As more medical personnel hit the strike, at least one COVID-19 vaccination clinic has been canceled due to a strike by members of the Canadian Union of Public Employees, according to the province.
A COVID-19 vaccination clinic in Fredericton, scheduled for Saturday, was canceled.
CBC News has reached out to the province to see if other clinics or test sites have been closed due to the strike, but has not heard back.
In a tweet, Horizon Health said it “assesses health services and will notify the public if there is a change.”
Vitalite Health has also confirmed that a flu clinic in Haut-Madawaska has been canceled today, but has not directly linked the closure to the strike.
While some services have already been affected, the province wrote in a press release Friday that emergency services are in place, but there are “no further designated significant workers for the new services established to deal with the COVID-19 pandemic.”
“Work disruptions targeting COVID-19 services will result in a significant reduction in the health system’s capacity to provide COVID-19 screening for hospital access, COVID-19 assessment and PCR testing, laboratory services and vaccination.”
Higgs is holding a press conference today
Premier Blaine Higgs is scheduled to hold a press conference today at 14.00
Job action began earlier this week after talks between CUPE and the province broke down.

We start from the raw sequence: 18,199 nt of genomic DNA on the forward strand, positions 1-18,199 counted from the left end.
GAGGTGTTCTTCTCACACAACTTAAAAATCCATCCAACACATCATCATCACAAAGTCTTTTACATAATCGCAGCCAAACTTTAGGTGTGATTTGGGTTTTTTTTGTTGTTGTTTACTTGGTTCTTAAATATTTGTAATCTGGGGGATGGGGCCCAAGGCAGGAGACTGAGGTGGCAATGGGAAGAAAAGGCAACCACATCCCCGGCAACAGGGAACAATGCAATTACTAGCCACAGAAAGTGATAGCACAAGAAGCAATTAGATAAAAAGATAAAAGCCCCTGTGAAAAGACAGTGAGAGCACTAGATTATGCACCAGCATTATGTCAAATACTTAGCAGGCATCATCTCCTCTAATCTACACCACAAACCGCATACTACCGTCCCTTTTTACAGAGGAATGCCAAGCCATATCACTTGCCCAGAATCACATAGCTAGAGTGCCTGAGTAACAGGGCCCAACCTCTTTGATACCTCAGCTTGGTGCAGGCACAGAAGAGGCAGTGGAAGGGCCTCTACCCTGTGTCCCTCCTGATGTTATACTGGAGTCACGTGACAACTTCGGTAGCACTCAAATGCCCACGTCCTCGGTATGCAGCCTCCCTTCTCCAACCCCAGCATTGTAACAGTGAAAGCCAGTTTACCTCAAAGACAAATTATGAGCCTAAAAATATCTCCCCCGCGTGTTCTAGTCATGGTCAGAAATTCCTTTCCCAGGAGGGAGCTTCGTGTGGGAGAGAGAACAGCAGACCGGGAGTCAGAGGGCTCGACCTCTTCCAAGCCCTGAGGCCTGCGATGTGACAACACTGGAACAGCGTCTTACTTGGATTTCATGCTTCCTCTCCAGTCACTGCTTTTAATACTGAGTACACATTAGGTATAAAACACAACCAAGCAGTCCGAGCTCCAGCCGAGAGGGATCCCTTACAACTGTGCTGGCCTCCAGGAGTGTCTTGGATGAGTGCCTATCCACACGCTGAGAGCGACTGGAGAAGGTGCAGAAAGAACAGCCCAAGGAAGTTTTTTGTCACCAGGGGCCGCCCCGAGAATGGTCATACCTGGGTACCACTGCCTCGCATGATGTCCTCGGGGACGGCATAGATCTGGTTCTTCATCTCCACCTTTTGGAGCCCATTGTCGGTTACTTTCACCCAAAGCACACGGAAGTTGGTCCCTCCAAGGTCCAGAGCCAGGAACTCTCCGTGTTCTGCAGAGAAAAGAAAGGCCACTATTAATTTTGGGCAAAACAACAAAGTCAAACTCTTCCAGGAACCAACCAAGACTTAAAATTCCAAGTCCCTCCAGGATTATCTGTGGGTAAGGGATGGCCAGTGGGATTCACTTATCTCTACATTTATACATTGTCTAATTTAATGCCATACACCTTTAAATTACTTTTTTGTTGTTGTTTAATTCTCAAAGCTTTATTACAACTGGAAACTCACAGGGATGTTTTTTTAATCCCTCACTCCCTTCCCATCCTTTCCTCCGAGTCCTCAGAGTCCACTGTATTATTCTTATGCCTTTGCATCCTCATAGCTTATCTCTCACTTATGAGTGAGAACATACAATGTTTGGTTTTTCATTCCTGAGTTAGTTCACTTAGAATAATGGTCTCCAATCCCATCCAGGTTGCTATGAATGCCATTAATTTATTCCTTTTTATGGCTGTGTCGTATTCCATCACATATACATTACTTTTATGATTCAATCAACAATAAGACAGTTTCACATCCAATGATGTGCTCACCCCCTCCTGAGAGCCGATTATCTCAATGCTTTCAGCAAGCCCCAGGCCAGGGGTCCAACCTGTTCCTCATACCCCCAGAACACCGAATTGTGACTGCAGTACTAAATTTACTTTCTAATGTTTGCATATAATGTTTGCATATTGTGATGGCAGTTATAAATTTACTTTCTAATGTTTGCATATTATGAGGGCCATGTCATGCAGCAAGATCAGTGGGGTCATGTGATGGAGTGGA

Higgs told reporters on Friday that he stands by the offer the county made to the union.
He said the province offered wage increases of 8.5 percent over five years, while the union wanted 12 percent over five years.
“We’ve offered a fair package to employees,” Higgs said.
CUPE spokesman Simon Ouellette said CUPE President Steve Drost has been in contact with Higgs, but that the talks were not fruitful.
“It didn’t go very far with the premiere,” Ouellette said. “He seems to have dug into his heels, unfortunately.
“He’s not interested in offering wages that are above inflation, which is hard to understand after he predicts a fifth profit in a row, and we’re talking about the people who … get us out of the pandemic.”
Some medical staff join the strike
Even more workers have gone on strike during Day 2 of the CUPE locals’ work effort in New Brunswick, and some CUPE hospital workers have also gone from work.
Bryan Harris, secretary, treasurer of CUPE 1252 and an emergency physician for Ambulance New Brunswick, confirmed that some local workers have left the job.
Harris said he could not say how many medical services have been affected by the strike.
“I’m in Moncton and there has not really been that much of an impact here. I’ve heard a few things, but a lot of it’s rumors. There’s nothing I really would be able to confirm.”
Harris said that while the local is “100 percent” in favor of the strike, that does not mean the workers really want to be out on strike.
“We’d much rather do our job and do what we love to do, which is help people. But we just have no choice,” Harris said.
These workers are in health zones three, four and seven.
Ten local unions are on strike, with some hitting the strike line after the province withdrew from the talks earlier in the week.
On Saturday, Ouellette said there are six locals officially on strike.
These include school district staff, educational support staff, New Brunswick Community College and Le Collège communautaire du Nouveau-Brunswick workers.
A letter sent to the union’s Twitter page thanked the New Brunswickers, who had shown support for the action, which started on Friday.